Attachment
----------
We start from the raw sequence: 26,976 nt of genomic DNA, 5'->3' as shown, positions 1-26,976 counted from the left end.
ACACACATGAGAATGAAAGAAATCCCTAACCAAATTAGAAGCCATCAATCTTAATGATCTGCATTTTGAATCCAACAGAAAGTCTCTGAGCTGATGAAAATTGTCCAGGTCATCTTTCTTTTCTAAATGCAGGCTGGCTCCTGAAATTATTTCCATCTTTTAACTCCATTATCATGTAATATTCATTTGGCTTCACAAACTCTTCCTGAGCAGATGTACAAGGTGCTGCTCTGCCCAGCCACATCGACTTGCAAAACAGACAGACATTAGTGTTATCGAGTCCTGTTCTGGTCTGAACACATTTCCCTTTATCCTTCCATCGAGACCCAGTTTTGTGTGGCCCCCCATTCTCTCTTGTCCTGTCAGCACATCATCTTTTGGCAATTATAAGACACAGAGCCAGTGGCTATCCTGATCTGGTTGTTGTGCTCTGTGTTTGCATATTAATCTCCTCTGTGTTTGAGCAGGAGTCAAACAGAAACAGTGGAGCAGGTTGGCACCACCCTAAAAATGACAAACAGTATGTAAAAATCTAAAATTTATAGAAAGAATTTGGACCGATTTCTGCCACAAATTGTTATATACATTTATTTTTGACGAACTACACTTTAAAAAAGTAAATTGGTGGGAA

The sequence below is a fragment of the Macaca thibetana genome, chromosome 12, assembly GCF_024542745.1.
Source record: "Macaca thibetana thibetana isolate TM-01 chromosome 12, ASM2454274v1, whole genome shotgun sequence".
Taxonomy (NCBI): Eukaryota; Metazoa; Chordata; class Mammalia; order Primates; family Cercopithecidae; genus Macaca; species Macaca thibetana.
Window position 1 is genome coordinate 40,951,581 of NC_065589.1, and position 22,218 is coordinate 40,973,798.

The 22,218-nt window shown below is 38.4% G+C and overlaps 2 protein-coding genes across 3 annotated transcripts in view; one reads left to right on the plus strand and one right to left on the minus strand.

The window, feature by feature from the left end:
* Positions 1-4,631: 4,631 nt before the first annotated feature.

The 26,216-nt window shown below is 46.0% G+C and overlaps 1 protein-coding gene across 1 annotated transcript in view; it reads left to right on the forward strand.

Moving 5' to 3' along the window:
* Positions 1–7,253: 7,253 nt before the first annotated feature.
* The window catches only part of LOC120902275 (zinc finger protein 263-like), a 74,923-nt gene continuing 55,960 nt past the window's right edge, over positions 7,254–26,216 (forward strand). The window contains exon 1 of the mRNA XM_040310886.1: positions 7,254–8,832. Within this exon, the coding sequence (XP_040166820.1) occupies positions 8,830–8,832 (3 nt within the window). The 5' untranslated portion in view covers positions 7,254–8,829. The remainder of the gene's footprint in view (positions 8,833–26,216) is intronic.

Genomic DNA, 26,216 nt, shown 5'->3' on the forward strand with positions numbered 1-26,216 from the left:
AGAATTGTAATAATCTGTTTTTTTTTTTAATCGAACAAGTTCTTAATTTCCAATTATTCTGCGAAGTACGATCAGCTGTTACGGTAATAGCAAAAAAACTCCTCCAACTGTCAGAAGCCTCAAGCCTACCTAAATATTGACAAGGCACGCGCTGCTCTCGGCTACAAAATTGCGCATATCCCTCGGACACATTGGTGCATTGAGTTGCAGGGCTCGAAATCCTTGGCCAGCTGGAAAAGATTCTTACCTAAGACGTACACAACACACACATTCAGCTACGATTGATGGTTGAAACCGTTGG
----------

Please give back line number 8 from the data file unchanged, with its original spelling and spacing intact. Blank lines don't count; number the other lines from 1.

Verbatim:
The window, feature by feature from the left end: